Top Stories from the Sports pages of the International Herald Tribune,
Friday, July 11, 1997
Champion Comes Home, But Hardly in Triumph
Hill Faces Mountain at British Grand Prix
By Brad Spurgeon International Herald Tribune
THE WORDS embroidered on the left breast of the short-sleeved blue polo shirt appeared to be there as a reminder: ''Damon Hill, World Drivers' Champion, 1996.''
Hill is proud to be that champion. He is also proud that this Sunday at Silverstone, he will be the first reigning British champion to race in the home Grand Prix since James Hunt in 1977. But he knows history is unlikely to repeat itself. Hunt won the race. Hill will probably be happy to cross the finish line - something he has done only twice in eight races this season, finishing last once and next to last in an abbreviated race in Montreal last month.
In an interview under the awning of the motor home of his Arrows team at the French Grand Prix two weeks ago, Hill appeared full of pluck and confidence - but he seemed a little like the valiant knight from a Monty Python sketch who is sitting like a stump in the muck, his arms and legs having just been severed in battle.
The knight says defensively, ''I've had worse.''
Unlike the knight, Hill is in excellent physical condition. But he pointed out that at 36 he is 10 years older than most of the other Formula One drivers.
Probably no other reigning world champion has done so poorly. The bad luck can be traced to last year when, while Hill was leading the championship, his boss Frank Williams told him he was not renewing Hill's contract. Hill was courted by many teams, including one of the up-and-coming ones, Jordan, now in the top five.
But he joined one of the worst on the grid, Arrows. ''I find it difficult to imagine Jordan being in a championship-winning position in the future,'' Hill said, ''and that's really the key question for me: Where am I going to be to win a championship?''
That is his goal now. Critics might tell him to forget it, at his age and without the prospect of a seat in one of the top teams. But many also wrote him off at the start of his Formula One career. Hill did not start racing cars until he was 24, they said, while Michael Schumacher was racing karts at 4. But Hill's father, Graham, a double world champion, had never driven a car of any kind until he was 24.
HILL describes his childhood as ''mollycoddled.'' But when he was 15 years old, his father died in an airplane crash. It became the beginning of a second phase in his life, one of struggle, including a period as a delivery boy on a scooter in London while trying to support his budding racing career.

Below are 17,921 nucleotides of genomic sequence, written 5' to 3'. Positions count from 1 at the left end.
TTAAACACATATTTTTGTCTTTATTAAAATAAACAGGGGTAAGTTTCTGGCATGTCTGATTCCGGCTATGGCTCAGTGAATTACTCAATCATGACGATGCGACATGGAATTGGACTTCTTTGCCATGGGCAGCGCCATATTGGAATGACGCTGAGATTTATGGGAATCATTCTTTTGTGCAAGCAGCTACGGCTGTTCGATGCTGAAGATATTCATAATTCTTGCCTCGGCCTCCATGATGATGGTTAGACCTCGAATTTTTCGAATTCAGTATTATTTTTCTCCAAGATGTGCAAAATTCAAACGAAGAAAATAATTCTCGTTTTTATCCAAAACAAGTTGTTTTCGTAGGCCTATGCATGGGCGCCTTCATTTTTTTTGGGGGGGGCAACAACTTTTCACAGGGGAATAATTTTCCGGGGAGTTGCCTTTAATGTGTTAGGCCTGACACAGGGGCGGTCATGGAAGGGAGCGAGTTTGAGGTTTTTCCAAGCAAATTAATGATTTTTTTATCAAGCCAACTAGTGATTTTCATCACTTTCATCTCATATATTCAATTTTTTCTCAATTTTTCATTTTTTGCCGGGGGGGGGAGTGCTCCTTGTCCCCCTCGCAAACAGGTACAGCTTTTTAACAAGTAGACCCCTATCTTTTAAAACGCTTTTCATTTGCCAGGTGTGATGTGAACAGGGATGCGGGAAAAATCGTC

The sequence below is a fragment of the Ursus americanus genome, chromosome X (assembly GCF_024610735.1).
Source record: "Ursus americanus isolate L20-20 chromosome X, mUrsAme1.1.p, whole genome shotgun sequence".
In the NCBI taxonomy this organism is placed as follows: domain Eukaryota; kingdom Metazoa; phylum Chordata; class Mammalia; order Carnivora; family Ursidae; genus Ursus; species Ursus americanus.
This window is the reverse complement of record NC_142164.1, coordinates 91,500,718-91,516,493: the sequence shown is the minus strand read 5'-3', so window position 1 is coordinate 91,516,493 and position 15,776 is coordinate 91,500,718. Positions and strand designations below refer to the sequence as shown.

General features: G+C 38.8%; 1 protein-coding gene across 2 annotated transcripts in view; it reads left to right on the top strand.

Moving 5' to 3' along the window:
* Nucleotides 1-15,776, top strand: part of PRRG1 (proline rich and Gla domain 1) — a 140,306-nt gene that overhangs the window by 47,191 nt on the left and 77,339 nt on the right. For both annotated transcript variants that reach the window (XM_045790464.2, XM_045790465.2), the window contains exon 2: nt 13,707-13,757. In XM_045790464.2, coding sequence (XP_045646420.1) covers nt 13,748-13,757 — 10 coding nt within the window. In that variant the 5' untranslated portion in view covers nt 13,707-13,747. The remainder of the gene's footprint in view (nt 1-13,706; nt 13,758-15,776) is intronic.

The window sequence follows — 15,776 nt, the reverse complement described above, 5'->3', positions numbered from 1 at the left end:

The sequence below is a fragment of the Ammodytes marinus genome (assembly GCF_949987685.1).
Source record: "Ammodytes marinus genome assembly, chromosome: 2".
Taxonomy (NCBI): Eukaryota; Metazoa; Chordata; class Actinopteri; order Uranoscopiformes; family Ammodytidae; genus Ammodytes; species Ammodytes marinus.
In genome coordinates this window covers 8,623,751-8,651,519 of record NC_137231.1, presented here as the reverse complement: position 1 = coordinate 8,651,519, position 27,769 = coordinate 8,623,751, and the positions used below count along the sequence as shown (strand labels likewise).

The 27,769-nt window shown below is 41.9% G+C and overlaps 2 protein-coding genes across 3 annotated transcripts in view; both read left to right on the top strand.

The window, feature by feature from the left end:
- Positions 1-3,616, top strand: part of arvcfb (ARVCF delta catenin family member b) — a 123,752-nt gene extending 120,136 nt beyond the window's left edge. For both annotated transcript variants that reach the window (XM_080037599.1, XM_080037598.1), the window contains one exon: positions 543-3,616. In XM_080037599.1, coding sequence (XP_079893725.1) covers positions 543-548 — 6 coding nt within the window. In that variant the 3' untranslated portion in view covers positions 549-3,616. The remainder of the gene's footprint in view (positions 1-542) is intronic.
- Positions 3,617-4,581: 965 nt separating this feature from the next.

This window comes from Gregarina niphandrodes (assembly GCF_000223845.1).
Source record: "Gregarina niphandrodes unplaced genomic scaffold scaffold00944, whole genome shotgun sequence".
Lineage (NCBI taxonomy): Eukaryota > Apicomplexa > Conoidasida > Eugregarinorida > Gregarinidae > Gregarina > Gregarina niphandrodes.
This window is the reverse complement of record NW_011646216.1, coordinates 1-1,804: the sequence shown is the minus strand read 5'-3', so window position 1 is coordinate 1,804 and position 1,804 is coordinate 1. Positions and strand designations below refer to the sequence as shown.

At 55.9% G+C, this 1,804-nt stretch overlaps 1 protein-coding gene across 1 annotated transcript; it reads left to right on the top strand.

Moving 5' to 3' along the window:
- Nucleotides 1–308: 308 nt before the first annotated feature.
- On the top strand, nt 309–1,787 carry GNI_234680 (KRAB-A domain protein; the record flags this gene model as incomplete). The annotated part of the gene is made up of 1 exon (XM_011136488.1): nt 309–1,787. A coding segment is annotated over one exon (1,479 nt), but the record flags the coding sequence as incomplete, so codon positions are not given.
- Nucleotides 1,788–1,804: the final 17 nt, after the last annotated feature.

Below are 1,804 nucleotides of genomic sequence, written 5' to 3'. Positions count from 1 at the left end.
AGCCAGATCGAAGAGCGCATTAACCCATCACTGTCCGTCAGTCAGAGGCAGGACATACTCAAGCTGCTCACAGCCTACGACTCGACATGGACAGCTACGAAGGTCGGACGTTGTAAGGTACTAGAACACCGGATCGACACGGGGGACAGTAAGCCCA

He started by racing motorcycles, but his mother thought that was too dangerous and encouraged him to try cars. After a mostly undistinguished career in the lower formulas of British racing, Hill landed a job as a test driver at the top Formula One team, Williams.
He got his first chance to race in Formula One with Brabham in 1992.
''They were really in their death throes as a team,'' he said of Brabham. ''They'd gone from being a great team to being absolutely hopeless. I was using Brabham for the opportunity to actually cut my teeth and notch up on qualifying sessions and get some race experience.''
He impressed Williams. After Nigel Mansell left the team when Alain Prost was hired, Hill became the second driver. He learned from drivers who among them accumulated 10 world drivers' championships: Mansell had one, Prost four, Ayrton Senna three, and Hill's father had two. Not that his father consciously taught the boy.
''My father expressed a desire for me not to compete in Grand Prix racing,'' he said. ''But it's a philosophical question because, what do you do with your life? I really only have ever been trying to do my own thing. A psychiatrist may disagree. If I was trying to come to terms with something at odds within myself by being a racing driver, then I think I'd need help. I think I'm just doing what people do naturally, which is to compete.
IN MAY 1994 his teammate, Senna, died in a crash at Imola. Even as he dealt with the death, Hill had to take the role of leading the team. But it was not until the year embroidered on the shirt that everything came together - which made it seem all the more strange that he got kicked off the team after five seasons.
''I put together all the experience,'' he said. ''I had all the right ingredients to put together the championship, and to cope with the best team, and the situation changed. I lost the opportunity of going just at a time when I felt that I was in my best position to do it. I'm watching with interest the situation at Williams.''
Last year Hill led the championship from start to finish, though his teammate, Jacques Villeneuve, was only a few points behind at the end. Villeneuve now is the leading driver at Williams, but he is 14 points behind Schumacher in the drivers' championship. Hill's replacement, Heinz-Harald Frentzen, is far behind.
Hill, meanwhile, is enjoying being the reigning drivers' champion.
''It's something that does mean something and is regarded as a relevant credential in sport,'' he said, ''as it should be. And I get a fantastic reaction wherever I go from the crowds. And I get a kick out of that.''
How can a driver who was almost always in pole position be starting at the back of the grid? Hill says it's simple: Forty years ago, in the days of Manuel Fangio, the driver accounted for about 25 percent of the performance. Today, Hill says, the car is 98 percent of the game, with the driver merely contributing the final 2 percent.
''But you only need 2 percent for the difference between winning and coming in sixth,'' he said.
This weekend, he goes home to the race he won in 1994,
''I think I have quite an outside chance of getting in the top three,'' he said. ''If we could have one good day, that would do me.''
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